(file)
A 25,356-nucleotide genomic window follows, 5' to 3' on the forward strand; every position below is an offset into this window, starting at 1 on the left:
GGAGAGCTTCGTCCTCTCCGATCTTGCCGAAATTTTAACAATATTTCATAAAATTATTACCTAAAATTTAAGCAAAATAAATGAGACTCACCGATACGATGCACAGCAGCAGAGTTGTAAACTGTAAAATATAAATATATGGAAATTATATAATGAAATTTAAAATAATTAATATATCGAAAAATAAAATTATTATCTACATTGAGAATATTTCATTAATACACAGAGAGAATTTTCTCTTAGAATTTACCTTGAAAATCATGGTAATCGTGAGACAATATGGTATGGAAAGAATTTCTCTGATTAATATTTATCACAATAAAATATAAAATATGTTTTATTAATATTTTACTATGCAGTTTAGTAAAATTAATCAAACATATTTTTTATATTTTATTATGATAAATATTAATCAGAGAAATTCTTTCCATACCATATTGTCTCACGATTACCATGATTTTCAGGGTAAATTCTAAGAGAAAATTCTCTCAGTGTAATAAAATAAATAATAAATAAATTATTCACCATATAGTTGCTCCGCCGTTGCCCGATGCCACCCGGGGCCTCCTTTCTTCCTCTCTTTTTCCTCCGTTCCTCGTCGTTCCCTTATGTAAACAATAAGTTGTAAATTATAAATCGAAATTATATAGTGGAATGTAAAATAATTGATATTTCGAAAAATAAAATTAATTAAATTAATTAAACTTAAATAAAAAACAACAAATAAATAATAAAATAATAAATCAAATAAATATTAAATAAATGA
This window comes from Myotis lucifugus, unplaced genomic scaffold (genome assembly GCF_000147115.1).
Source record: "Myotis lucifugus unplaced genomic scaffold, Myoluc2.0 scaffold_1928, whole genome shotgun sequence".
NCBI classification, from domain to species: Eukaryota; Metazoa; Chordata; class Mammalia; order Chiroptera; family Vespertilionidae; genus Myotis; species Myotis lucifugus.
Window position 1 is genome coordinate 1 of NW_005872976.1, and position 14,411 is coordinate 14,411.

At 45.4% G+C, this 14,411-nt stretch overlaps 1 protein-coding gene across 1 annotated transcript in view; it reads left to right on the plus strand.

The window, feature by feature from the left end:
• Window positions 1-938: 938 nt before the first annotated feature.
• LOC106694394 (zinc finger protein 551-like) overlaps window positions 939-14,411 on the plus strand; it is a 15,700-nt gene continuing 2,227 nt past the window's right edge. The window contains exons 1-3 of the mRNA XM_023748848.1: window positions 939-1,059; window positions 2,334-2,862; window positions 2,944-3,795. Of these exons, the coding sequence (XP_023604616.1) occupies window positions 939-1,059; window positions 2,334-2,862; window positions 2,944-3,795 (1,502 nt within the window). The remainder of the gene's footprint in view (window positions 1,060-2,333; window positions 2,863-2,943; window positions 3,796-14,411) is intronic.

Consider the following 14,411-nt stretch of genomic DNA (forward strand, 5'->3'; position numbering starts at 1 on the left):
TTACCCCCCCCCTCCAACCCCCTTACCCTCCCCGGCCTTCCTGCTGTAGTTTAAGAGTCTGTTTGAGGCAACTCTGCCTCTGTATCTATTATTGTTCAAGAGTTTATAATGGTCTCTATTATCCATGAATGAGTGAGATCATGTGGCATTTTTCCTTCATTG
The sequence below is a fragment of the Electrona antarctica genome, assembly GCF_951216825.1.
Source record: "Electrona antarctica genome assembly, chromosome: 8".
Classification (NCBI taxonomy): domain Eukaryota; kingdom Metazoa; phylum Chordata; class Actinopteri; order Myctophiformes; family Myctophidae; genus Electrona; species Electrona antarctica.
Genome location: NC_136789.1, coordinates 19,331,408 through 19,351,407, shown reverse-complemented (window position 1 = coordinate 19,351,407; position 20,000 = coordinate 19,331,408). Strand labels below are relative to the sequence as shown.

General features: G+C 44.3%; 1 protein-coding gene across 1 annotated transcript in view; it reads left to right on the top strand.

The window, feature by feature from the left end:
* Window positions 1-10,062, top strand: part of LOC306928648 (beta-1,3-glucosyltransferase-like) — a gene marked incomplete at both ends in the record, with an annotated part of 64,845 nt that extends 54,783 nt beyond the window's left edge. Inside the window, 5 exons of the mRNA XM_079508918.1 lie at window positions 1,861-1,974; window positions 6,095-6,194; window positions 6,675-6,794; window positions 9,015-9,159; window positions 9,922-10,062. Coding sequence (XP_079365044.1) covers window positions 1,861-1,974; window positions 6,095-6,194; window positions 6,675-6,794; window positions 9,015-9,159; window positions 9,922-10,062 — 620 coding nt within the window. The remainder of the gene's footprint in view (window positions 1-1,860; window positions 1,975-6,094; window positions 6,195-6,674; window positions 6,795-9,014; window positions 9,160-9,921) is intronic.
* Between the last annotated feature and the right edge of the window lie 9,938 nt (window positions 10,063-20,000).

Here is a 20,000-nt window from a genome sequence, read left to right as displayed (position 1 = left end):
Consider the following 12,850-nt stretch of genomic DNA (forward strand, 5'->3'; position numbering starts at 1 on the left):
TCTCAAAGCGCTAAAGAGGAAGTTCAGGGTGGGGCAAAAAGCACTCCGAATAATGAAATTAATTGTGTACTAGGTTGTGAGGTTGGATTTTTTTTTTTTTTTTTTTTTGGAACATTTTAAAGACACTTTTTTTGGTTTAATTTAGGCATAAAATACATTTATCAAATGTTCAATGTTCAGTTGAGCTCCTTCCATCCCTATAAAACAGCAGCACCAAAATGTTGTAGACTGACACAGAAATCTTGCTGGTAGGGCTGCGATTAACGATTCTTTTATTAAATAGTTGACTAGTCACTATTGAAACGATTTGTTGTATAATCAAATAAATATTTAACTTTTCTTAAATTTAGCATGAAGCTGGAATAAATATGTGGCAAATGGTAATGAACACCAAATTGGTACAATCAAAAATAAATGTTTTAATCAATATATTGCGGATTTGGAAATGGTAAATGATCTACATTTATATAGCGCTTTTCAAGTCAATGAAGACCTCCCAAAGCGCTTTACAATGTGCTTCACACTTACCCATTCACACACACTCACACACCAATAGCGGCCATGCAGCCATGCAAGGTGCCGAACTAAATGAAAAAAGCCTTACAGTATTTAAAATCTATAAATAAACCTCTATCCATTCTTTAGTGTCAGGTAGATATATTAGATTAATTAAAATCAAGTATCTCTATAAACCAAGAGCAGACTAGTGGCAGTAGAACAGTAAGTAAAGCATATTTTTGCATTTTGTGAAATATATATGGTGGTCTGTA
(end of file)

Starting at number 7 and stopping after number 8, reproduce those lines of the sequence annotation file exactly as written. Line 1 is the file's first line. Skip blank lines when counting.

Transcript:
At 45.4% G+C, this 14,411-nt stretch overlaps 1 protein-coding gene across 1 annotated transcript in view; it reads left to right on the plus strand.

The window, feature by feature from the left end: